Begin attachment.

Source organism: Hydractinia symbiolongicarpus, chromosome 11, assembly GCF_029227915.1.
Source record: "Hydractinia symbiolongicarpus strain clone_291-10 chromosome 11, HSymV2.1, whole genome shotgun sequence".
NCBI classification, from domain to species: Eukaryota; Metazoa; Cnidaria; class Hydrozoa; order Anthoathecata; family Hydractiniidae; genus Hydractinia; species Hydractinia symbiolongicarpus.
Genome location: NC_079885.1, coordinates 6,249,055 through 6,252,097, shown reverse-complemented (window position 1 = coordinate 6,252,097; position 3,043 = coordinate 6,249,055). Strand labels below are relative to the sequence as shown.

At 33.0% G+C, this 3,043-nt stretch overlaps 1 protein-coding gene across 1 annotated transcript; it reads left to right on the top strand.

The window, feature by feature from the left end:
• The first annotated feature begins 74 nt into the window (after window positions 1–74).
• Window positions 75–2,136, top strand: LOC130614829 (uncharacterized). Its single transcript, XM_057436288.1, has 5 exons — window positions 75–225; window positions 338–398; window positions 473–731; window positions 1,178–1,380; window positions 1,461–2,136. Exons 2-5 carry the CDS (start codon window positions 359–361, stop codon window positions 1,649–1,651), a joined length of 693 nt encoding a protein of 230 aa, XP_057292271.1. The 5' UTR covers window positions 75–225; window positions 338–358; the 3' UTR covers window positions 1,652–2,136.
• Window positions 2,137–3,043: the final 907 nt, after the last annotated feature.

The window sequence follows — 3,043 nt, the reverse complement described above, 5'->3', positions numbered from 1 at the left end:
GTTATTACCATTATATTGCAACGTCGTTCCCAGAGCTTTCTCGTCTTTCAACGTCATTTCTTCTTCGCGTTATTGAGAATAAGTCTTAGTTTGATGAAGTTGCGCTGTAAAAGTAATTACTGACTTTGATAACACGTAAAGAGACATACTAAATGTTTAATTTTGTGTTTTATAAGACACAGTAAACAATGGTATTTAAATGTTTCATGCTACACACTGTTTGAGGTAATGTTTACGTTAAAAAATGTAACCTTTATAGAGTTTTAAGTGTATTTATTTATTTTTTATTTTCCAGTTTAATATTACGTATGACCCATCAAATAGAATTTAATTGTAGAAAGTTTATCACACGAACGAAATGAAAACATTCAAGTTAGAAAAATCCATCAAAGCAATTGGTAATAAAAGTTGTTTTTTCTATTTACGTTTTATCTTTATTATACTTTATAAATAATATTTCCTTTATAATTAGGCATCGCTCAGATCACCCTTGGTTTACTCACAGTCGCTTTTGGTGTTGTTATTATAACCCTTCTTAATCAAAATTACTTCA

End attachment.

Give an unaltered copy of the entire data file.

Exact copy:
Source organism: Hydractinia symbiolongicarpus, chromosome 11, assembly GCF_029227915.1.
Source record: "Hydractinia symbiolongicarpus strain clone_291-10 chromosome 11, HSymV2.1, whole genome shotgun sequence".
NCBI classification, from domain to species: Eukaryota; Metazoa; Cnidaria; class Hydrozoa; order Anthoathecata; family Hydractiniidae; genus Hydractinia; species Hydractinia symbiolongicarpus.
Genome location: NC_079885.1, coordinates 6,249,055 through 6,252,097, shown reverse-complemented (window position 1 = coordinate 6,252,097; position 3,043 = coordinate 6,249,055). Strand labels below are relative to the sequence as shown.

At 33.0% G+C, this 3,043-nt stretch overlaps 1 protein-coding gene across 1 annotated transcript; it reads left to right on the top strand.

The window, feature by feature from the left end:
• The first annotated feature begins 74 nt into the window (after window positions 1–74).
• Window positions 75–2,136, top strand: LOC130614829 (uncharacterized). Its single transcript, XM_057436288.1, has 5 exons — window positions 75–225; window positions 338–398; window positions 473–731; window positions 1,178–1,380; window positions 1,461–2,136. Exons 2-5 carry the CDS (start codon window positions 359–361, stop codon window positions 1,649–1,651), a joined length of 693 nt encoding a protein of 230 aa, XP_057292271.1. The 5' UTR covers window positions 75–225; window positions 338–358; the 3' UTR covers window positions 1,652–2,136.
• Window positions 2,137–3,043: the final 907 nt, after the last annotated feature.

The window sequence follows — 3,043 nt, the reverse complement described above, 5'->3', positions numbered from 1 at the left end:
GTTATTACCATTATATTGCAACGTCGTTCCCAGAGCTTTCTCGTCTTTCAACGTCATTTCTTCTTCGCGTTATTGAGAATAAGTCTTAGTTTGATGAAGTTGCGCTGTAAAAGTAATTACTGACTTTGATAACACGTAAAGAGACATACTAAATGTTTAATTTTGTGTTTTATAAGACACAGTAAACAATGGTATTTAAATGTTTCATGCTACACACTGTTTGAGGTAATGTTTACGTTAAAAAATGTAACCTTTATAGAGTTTTAAGTGTATTTATTTATTTTTTATTTTCCAGTTTAATATTACGTATGACCCATCAAATAGAATTTAATTGTAGAAAGTTTATCACACGAACGAAATGAAAACATTCAAGTTAGAAAAATCCATCAAAGCAATTGGTAATAAAAGTTGTTTTTTCTATTTACGTTTTATCTTTATTATACTTTATAAATAATATTTCCTTTATAATTAGGCATCGCTCAGATCACCCTTGGTTTACTCACAGTCGCTTTTGGTGTTGTTATTATAACCCTTCTTAATCAAAATTACTTCA